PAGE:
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Harry Dunn's family have been given the go-ahead to proceed with a civil claim for damages against the teenager's alleged killer and her husband in the US.
A judge's ruling in the Alexandria district court in Virginia has taken the Dunn family a step closer to a legal showdown with suspect Anne Sacoolas, 18 months on from the 19-year-old's death.
Should there be no settlement in the case, the next legal step would be a "deposition", in which Sacoolas and her husband would be forced to provide their account of events outside of court.
Mr Dunn's mother, Charlotte Charles, father Tim Dunn and twin brother Niall Dunn, would have the option to attend the deposition.
The US Government asserted diplomatic immunity on behalf of 43-year-old Sacoolas following the road crash which killed Mr Dunn outside RAF Croughton in Northamptonshire in August 2019.
She was charged with causing death by dangerous driving, but an extradition request submitted by the Home Office was rejected by the US State Department in January last year.
On Wednesday, Judge Thomas Ellis ruled the Dunn family could proceed with their civil claim against both Mr and Mrs Sacoolas - allowing a claim of "vicarious liability" to be brought against the suspect's husband.
The Virginia State law of vicarious liability means Mr Sacoolas could be liable for the teenager's death by allowing his wife to use the car which killed him.
The judge told Sacoolas's lawyer, John McGavin, he "would probably have read the case a little bit differently" if the pre-trial procedure of "discovery", or the compilation of evidence, was "easier to come by".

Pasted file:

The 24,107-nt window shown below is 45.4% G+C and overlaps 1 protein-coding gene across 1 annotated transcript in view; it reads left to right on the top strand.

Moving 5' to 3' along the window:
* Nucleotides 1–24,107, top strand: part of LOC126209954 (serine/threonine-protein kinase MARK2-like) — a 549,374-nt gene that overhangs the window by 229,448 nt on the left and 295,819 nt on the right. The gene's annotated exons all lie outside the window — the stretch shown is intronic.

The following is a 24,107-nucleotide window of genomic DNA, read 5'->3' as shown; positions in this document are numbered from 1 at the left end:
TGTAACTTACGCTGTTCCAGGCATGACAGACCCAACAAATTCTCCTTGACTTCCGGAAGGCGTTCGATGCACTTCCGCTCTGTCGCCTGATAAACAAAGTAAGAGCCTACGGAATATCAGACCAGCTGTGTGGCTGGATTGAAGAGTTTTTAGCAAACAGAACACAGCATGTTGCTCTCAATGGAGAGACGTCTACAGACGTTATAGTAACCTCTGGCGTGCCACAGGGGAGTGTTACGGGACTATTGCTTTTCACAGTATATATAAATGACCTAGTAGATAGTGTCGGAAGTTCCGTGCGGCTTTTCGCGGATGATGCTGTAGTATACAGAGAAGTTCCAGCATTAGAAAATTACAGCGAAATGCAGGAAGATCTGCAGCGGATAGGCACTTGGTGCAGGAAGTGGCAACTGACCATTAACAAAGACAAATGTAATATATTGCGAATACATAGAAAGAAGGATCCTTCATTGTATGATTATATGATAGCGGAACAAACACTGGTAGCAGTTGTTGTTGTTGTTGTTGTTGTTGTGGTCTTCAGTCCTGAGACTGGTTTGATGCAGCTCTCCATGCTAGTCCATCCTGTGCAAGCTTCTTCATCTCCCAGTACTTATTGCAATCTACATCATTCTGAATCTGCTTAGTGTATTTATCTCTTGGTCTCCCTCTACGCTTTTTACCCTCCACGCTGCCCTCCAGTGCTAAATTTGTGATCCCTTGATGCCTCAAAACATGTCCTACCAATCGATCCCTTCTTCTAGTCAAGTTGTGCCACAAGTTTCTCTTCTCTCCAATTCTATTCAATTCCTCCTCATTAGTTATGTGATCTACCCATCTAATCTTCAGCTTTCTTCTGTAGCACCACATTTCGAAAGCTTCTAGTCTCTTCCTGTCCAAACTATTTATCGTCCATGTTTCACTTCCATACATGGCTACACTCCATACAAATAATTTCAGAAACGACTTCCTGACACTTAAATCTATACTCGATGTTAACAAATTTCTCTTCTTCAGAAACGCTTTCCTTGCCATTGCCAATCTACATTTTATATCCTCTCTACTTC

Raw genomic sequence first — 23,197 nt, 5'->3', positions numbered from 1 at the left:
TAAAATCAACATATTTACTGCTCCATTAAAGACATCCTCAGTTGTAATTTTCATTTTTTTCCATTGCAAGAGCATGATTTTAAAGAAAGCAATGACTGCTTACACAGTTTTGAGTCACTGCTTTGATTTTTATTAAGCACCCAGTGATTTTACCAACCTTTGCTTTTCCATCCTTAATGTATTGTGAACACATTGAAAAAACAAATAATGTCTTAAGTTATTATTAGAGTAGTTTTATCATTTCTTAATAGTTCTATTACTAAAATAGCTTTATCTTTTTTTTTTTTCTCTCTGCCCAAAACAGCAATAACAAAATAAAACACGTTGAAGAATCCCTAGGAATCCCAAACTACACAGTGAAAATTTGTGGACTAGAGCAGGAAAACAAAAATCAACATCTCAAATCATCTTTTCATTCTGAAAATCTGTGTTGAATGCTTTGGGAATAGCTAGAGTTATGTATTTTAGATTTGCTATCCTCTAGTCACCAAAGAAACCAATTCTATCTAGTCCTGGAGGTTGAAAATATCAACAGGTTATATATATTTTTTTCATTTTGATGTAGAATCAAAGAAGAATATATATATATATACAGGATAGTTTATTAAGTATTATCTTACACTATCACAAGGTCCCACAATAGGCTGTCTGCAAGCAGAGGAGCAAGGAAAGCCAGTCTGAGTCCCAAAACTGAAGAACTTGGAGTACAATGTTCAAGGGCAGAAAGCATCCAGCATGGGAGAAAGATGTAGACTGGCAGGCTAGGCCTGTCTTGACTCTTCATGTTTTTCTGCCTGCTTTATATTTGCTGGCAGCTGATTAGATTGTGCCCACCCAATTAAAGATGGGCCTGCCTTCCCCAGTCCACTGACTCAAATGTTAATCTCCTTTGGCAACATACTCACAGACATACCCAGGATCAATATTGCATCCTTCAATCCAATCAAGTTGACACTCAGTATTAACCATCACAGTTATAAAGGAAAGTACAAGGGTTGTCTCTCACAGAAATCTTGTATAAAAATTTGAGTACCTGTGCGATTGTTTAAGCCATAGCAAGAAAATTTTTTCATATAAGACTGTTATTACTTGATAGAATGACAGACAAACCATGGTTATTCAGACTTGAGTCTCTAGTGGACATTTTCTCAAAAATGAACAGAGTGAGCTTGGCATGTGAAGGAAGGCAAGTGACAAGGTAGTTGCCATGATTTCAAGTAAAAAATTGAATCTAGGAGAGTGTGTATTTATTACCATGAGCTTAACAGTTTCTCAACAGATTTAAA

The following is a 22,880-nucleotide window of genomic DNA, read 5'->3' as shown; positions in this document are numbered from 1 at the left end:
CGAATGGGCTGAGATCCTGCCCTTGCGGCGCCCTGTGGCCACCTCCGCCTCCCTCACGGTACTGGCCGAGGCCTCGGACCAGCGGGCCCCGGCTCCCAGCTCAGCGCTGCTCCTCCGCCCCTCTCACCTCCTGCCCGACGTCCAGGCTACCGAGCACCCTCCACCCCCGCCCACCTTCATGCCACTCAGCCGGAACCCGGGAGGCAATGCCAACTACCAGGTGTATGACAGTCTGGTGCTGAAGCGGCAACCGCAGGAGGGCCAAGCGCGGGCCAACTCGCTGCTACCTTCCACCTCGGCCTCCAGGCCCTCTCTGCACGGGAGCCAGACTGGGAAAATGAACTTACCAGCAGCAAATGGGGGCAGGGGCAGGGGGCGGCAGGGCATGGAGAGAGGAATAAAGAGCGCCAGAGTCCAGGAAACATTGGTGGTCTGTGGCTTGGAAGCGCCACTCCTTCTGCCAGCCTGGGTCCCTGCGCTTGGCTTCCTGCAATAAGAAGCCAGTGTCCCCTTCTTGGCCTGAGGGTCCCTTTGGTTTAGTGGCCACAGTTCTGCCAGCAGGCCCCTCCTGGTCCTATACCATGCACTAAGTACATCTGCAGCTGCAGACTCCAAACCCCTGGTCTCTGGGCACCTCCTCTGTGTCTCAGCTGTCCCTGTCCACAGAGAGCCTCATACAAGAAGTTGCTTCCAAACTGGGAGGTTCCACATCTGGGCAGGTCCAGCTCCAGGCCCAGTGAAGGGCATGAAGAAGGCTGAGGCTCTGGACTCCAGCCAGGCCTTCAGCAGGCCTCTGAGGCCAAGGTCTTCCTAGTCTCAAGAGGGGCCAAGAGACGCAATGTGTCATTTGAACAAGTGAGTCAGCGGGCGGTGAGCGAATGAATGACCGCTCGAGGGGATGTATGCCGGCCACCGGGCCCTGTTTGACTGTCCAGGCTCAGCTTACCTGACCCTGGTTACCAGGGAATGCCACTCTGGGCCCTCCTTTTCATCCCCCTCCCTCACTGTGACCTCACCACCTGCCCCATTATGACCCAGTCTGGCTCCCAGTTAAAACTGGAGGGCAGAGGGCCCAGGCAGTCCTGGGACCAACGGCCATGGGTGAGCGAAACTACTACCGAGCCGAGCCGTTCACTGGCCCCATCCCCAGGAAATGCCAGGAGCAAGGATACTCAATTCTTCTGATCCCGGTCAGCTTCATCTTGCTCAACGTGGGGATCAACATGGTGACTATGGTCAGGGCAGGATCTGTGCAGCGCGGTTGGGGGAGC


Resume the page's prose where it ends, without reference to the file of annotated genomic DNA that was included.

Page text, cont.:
Reacting to the judge's ruling, the Dunn family's spokesman Radd Seiger told the PA news agency: "Harry's family are very pleased at the ruling today and that their claims have been allowed to proceed in full.
"They are also pleased that Mr Sacoolas will also have to be deposed so that they can learn the full account of what happened on the night Harry died.
"The Sacoolases and their insurers, the United Services Automobile Association (USAA), have sought to deny Harry's family justice at absolutely every turn along the way.
"Common sense has prevailed tonight."
Mr Seiger continued: "The Dunn family are entitled to pursue their legal rights to the fullest extent possible, ultimately to be determined by the court at trial.
"It is time to get on with delivering justice to this family and to put these petty attempts to deprive them of their rights behind us.
"The USA have done themselves a huge disservice in their handling of the claims to date."
In February, Judge Ellis ruled the substantive claim against Mrs Sacoolas can go ahead in the US, despite the suspect's motion to dismiss it.
While making the application, lawyers acting on behalf of Mrs Sacoolas made admissions about her employment at the time of the road crash which killed Mr Dunn, saying she and her husband worked for the US state department and "fled" the UK due to "issues of security".
Judge Ellis allowed the case to remain in the US and dismissed Sacoolas's application against the substantive civil claim, citing her "refusal" to return to the UK.
Handing his judgement down last month, the judge said: "While it is commendable that defendant Anne Sacoolas admits that she was negligent and that her negligence caused Harry Dunn's death, this does not equate acceptance of responsibility.
"Full acceptance of responsibility entails facing those harmed by her negligence and taking responsibility for her acts where they occurred, in the United Kingdom."
During a short hearing on Wednesday, Judge Ellis told the parties the case could be settled outside of court if both sides agreed to have those discussions.
Before the hearing, the Prime Minister said the Foreign Secretary had raised the case with the US secretary of state.
The PM earlier confirmed to the Dunn family's constituency MP, Andrea Leadsom, that the UK Government continues to raise the case "at the highest level".
Asked at Prime Minister's Questions if he could try to persuade President Joe Biden to deliver justice for Mr Dunn, Boris Johnson said: "She's completely right to continue to raise the case of Harry Dunn and we sympathise deeply with his family.
"It's a case that we continue to raise at the highest level and I know that my Right Honourable friend the Foreign Secretary has only just raised it now with Tony Blinken, the US secretary of state."